Release Date(s)1988 (October 23, 2018)
Studio(s)International Film Marketing (Shout!/Scream Factory)
- Film/Program Grade: B+
- Video Grade: A
- Audio Grade: A-
- Extras Grade: A
While Night of the Demons wasn’t a giant box office success when it was originally released in 1988, it was subsequently a bigger hit on home video, spawning two sequels and legions of fans for years to come. Although it’s comparatively a straightforward tale about a group of wild teenagers getting together for a Halloween party and immediately being either possessed or slaughtered by demons, it’s a notch above most of its ilk with slick cinematography, genuinely creepy atmosphere, and a cast of mostly likable characters, which is something that many horror films throughout the 1980s seemed to have a genuinely difficult time pulling off.
The cast overall does a fine job with the material and seems to be having a good time, which is important because having a good time is what Night of the Demons is all about. It’s not a serious horror film and you’re not meant to take it seriously by any means, and the excellent animated opening titles let you know that right up front. Noted Scream Queen Linnea Quigley co-stars along with a group of talented actors, including Amelia Kinkade, who went on to participate in the sequels, and under the direction of Kevin Tenney, who also helmed two other memorable horror films from the 1980s: Witchboard and Witchtrap.
It’s also refreshing that the party takes place in a funeral home and not a haunted house or castle of some kind. It only enhances the film’s creepy and playful mood. Not to mention the great make-up effects by Steve Johnson, who did a number of different projects, big and small, for several decades. Above all else, Night of the Demons is a perennial Halloween watch. A great movie to throw on with a group of friends that lends itself plenty to an audience of people, it’s an entertaining romp, and one of the last truly classic horror films to come out of the 1980s.
Scream Factory’s new Steelbook Blu-ray release of Night of the Demons comes with a presentation sourced from a new 4K scan from the original uncut camera negative. While their previous transfer was good for its time, a fresh scan is always a welcome addition. It’s obviously better with more refined levels of grain, with a level of depth and detail that surpasses its Collector’s Edition counterpart. Blacks are good, although they tend to border on crush due to how dark the interiors were lit when they were originally photographed. The color palette is a little cooler, and skin tones appear natural. Everything is bright and well-defined without any signs of digital enhancement or manipulation. It’s also quite stable with next to no damage or debris leftover, appearing rather clean. For the audio, there are three options: English 5.1 and 2.0 DTS-HD, as well as an additional English 2.0 DTS-HD track, all with optional subtitles in English SDH. The second 2.0 track seems to really fit the most. The original audio just doesn’t have a lot of life to it while the 5.1 track isn’t all that aggressive. The 5.1 track is also mostly front-heavy, with score and sound effects frequently taking a backseat. Both tracks have clear dialogue, but as an immersive experience, the 5.1 seems to be lacking. It’s a matter of preference, but with three tracks to choose from, there should be little worth complaining about.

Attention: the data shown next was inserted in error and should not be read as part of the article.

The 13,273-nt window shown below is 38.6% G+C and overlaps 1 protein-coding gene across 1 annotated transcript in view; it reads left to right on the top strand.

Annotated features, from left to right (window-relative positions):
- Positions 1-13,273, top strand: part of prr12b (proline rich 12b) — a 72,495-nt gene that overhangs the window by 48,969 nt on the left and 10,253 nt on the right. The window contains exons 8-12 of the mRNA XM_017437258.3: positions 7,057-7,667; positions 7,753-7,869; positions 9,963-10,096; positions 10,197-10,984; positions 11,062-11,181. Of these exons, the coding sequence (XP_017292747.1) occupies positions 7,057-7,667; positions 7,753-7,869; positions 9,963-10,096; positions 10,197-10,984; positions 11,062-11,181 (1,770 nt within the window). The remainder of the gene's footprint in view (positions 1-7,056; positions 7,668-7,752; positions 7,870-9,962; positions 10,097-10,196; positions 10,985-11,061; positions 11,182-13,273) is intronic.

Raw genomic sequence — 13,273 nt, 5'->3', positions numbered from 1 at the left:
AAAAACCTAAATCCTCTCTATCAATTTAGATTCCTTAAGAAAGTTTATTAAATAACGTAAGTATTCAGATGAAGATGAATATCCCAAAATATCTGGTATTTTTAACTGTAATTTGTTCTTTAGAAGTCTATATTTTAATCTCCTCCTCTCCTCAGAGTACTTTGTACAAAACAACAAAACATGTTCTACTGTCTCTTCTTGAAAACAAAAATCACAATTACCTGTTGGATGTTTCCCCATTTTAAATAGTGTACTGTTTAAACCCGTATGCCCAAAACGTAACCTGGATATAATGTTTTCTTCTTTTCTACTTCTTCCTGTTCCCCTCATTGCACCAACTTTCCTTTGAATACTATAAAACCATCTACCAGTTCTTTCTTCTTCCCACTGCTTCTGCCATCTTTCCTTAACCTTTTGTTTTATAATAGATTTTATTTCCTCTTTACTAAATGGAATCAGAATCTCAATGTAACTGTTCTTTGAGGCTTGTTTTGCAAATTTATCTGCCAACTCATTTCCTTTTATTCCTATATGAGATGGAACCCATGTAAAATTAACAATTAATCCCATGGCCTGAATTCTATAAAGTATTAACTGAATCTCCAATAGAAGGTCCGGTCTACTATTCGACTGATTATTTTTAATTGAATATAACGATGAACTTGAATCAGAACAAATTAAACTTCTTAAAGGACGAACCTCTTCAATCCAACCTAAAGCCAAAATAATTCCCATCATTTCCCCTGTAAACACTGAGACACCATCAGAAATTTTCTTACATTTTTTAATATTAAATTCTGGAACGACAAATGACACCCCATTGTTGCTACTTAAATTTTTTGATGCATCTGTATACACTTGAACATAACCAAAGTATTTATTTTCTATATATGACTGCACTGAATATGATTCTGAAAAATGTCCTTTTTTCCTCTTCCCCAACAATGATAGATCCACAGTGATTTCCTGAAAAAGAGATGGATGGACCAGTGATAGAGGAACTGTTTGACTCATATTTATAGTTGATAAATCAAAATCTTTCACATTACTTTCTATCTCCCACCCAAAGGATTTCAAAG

Also for this release, all of the old extras from the previous Collector’s Edition release are carried over, plus a couple of new ones. There’s an audio commentary with director Kevin Tenney, actors Cathy Podewell, Billy Gallo, Hal Havins, and special make-up effects creator Steve Johnson; another audio commentary with Tenney, producer Jeff Geoffrey, and executive producer Walter Josten; a new audio commentary with Tenney, actors Linnea Quigley, Philip Tanzini, and casting director Tedra Gabriel; the You’re Invited: The Making of Night of the Demons 72-minute documentary; Amelia Kinkade, Protean, a 23-minute interview with the actress; the 4-minute Alison Barron’s Demon Memories; My Demon Nights, a 14-minute interview with Linnea Quigley (a new addition from the long out-of-print Anchor Bay DVD); the film’s theatrical trailer; its home video trailer; 3 TV spots; a radio spot; the film’s 4-minute promo reel; a behind-the-scenes gallery with 111 images; a special effects and make-up gallery with 103 images; another photo gallery with 101 images; and a posters and storyboards gallery with 15 images. All of this is housed in beautiful Steelbook packaging with new artwork that’s limited to 10,000 copies, so get one while you can.
There’s plenty to enjoy about Night of the Demons. It’s clever in how simple it is and how it does a lot with what little it has. It may have nostalgia on its side to some degree, but there’s more to it than that. It also helps that the folks who worked on it had a good time making it, which really comes through on-screen, as well as in the extras. Scream Factory’s double-dip on this title is definitely worth it if you’re a fan. Highly recommended.
– Tim Salmons